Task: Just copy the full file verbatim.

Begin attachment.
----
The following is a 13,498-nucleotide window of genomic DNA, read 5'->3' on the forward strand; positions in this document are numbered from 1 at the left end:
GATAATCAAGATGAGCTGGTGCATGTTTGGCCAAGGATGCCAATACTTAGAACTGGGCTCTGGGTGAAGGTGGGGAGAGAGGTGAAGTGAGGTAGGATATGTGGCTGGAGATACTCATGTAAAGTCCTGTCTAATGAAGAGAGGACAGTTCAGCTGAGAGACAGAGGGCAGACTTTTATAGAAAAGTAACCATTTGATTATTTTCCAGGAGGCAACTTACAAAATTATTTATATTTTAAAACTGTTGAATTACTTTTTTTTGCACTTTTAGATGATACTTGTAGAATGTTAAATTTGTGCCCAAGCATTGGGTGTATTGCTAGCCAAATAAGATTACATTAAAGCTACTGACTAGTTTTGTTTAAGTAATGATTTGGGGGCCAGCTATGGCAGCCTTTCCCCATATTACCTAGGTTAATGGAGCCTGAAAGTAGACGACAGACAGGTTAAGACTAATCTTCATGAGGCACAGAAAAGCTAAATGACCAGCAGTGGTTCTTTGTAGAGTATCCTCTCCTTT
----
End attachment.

The following is a 13,498-nucleotide window of genomic DNA, read 5'->3' on the forward strand; positions in this document are numbered from 1 at the left end:
GATAATCAAGATGAGCTGGTGCATGTTTGGCCAAGGATGCCAATACTTAGAACTGGGCTCTGGGTGAAGGTGGGGAGAGAGGTGAAGTGAGGTAGGATATGTGGCTGGAGATACTCATGTAAAGTCCTGTCTAATGAAGAGAGGACAGTTCAGCTGAGAGACAGAGGGCAGACTTTTATAGAAAAGTAACCATTTGATTATTTTCCAGGAGGCAACTTACAAAATTATTTATATTTTAAAACTGTTGAATTACTTTTTTTTGCACTTTTAGATGATACTTGTAGAATGTTAAATTTGTGCCCAAGCATTGGGTGTATTGCTAGCCAAATAAGATTACATTAAAGCTACTGACTAGTTTTGTTTAAGTAATGATTTGGGGGCCAGCTATGGCAGCCTTTCCCCATATTACCTAGGTTAATGGAGCCTGAAAGTAGACGACAGACAGGTTAAGACTAATCTTCATGAGGCACAGAAAAGCTAAATGACCAGCAGTGGTTCTTTGTAGAGTATCCTCTCCTTT